Mercedes had been equivocal about using team orders before the race and Hamilton has been clear in the past he did not want then to be employed. However, having faced such tough competition from Ferrari and Vettel this season and with Bottas clearly out of the title fight, the team opted to ensure Hamilton moved one step closer to closing out the championship. They are in a superb position to do so. On this evidence their car looks exceptionally strong going forward, while Ferrari must find more from their new package.
Bottas had got away cleanly from pole but Vettel, from third, made a superb start in the Finn’s slipstream and pulled alongside Hamilton who had started alongside Bottas. But the British driver was just able to hold second through the opening corners.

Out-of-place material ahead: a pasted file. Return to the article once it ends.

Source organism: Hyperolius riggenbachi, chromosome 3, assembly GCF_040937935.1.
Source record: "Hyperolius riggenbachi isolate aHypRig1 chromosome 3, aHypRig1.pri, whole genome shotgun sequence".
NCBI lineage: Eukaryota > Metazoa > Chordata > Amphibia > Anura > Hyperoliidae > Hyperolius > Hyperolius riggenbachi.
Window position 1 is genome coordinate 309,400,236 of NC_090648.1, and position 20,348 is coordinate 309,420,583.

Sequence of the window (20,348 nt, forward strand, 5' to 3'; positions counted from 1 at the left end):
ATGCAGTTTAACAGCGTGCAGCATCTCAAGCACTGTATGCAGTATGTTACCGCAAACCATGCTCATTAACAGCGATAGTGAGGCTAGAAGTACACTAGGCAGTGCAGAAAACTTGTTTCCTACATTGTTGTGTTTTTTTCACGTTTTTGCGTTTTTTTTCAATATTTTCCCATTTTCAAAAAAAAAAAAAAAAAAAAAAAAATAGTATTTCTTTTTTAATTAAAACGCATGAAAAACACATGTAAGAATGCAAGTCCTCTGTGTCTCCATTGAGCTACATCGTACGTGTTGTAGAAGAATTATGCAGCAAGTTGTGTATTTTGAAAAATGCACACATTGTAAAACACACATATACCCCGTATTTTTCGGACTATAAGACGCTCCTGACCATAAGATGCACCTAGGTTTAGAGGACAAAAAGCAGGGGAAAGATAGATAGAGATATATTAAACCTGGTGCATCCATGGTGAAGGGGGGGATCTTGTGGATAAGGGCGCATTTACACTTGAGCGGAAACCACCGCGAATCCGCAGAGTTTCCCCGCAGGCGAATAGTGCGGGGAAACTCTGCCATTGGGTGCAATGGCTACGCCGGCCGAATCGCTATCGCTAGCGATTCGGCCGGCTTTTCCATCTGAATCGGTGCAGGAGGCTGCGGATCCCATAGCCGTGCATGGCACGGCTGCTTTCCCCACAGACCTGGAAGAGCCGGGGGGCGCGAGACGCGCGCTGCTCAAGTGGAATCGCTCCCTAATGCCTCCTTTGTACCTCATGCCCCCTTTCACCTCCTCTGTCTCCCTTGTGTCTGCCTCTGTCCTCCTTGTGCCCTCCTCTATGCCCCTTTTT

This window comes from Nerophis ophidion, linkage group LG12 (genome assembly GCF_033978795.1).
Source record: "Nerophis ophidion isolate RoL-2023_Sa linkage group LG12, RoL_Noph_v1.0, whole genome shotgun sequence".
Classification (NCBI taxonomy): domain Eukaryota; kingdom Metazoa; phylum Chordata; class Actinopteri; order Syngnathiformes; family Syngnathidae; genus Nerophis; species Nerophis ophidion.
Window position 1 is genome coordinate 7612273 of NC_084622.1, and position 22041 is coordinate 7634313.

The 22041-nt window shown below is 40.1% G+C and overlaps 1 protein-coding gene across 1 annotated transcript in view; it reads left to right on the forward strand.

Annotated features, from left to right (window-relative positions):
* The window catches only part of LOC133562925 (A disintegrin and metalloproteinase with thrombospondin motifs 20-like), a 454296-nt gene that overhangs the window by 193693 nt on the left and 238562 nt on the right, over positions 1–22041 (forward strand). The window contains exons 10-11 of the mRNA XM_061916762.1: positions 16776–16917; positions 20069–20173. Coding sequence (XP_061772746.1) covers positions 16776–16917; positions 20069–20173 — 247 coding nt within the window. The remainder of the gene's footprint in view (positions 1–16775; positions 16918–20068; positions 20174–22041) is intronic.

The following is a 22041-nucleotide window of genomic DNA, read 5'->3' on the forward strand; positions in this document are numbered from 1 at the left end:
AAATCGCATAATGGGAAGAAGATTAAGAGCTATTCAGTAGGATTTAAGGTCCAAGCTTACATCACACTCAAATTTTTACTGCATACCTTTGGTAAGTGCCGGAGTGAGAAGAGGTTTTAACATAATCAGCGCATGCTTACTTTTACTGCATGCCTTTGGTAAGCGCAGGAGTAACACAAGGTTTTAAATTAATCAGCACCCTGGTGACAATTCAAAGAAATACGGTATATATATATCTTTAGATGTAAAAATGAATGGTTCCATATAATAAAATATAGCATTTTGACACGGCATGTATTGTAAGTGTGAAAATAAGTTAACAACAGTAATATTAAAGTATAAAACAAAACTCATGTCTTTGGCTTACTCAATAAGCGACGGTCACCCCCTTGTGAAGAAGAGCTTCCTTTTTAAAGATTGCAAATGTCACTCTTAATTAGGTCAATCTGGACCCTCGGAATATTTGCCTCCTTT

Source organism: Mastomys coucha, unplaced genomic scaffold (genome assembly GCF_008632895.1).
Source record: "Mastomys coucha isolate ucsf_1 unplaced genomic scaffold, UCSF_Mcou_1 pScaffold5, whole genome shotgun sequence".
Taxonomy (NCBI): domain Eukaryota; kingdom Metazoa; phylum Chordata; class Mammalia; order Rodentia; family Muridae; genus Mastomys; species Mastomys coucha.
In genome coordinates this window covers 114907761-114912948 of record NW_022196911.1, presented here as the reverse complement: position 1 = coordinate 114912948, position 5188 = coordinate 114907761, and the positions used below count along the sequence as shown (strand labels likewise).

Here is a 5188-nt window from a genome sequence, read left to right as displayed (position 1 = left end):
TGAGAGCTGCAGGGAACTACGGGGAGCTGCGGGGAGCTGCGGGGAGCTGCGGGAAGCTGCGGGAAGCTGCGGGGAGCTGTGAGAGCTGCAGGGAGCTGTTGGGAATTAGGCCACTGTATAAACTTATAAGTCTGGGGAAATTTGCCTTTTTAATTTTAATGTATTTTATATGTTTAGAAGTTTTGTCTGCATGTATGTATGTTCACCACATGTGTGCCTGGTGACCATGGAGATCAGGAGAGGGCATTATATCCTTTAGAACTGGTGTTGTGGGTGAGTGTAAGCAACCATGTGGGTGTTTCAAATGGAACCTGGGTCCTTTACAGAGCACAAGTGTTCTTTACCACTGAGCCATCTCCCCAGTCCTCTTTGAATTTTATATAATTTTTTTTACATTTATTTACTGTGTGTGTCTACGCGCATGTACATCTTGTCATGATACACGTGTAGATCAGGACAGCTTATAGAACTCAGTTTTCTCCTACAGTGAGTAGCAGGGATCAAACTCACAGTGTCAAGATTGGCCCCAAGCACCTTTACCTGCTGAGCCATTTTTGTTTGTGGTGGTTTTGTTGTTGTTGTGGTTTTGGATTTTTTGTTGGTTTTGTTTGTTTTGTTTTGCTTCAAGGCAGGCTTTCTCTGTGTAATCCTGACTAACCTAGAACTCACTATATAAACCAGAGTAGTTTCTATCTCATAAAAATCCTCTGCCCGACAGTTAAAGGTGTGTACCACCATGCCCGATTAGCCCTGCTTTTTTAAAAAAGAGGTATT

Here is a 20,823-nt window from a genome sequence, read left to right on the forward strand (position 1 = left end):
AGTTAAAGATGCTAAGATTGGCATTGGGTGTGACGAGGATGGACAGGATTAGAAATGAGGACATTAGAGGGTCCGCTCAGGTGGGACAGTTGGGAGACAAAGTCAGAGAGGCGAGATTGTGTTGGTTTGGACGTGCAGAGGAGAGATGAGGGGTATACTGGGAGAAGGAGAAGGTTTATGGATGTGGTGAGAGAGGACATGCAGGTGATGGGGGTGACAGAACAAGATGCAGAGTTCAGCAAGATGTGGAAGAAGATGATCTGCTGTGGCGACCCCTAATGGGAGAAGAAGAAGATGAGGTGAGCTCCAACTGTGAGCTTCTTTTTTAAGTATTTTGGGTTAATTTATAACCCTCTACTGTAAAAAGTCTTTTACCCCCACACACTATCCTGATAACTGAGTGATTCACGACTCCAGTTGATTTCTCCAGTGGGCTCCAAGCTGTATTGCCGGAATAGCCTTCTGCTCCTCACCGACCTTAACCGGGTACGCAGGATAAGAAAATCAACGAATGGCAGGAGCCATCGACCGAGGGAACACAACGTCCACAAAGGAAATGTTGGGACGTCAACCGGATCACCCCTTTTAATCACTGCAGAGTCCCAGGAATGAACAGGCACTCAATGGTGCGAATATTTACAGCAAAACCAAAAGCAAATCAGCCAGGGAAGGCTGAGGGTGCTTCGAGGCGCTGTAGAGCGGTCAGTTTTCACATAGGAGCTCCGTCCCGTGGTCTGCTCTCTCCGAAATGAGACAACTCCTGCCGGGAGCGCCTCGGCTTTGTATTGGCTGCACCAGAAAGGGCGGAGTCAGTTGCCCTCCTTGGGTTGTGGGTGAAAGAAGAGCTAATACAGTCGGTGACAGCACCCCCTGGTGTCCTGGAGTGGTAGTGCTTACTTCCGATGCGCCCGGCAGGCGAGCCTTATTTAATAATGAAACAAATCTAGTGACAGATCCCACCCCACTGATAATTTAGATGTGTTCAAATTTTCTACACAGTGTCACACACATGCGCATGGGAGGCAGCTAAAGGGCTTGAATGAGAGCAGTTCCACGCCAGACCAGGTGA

Bottas opened a gap immediately, 1.5 seconds clear of Hamilton with Vettel settling in behind a further two seconds back by lap six. The front runners aiming for a one-stop were, as they had in Singapore, managing their tyres through the first stint.
Bottas pitted first and took the soft tyres on lap 13, with Hamilton and Vettel staying out. Ferrari opted to go aggressive and went for the undercut. The German came in a lap later and put in a very quick circuit on his new soft tyres while Hamilton could not match him on track. He came in a lap later to emerge just behind Vettel, losing second place.
However, confident with the grip of his new rubber and the pace of his car he charged. Vettel locked up at turn 13 allowing Hamilton to close, enabling him to go for the pass through turn two which Vettel defended. But Hamilton finally made it stick, superbly under braking into turn four. Vettel’s defence into two, moving on the straight, was investigated by the stewards but they took no further action.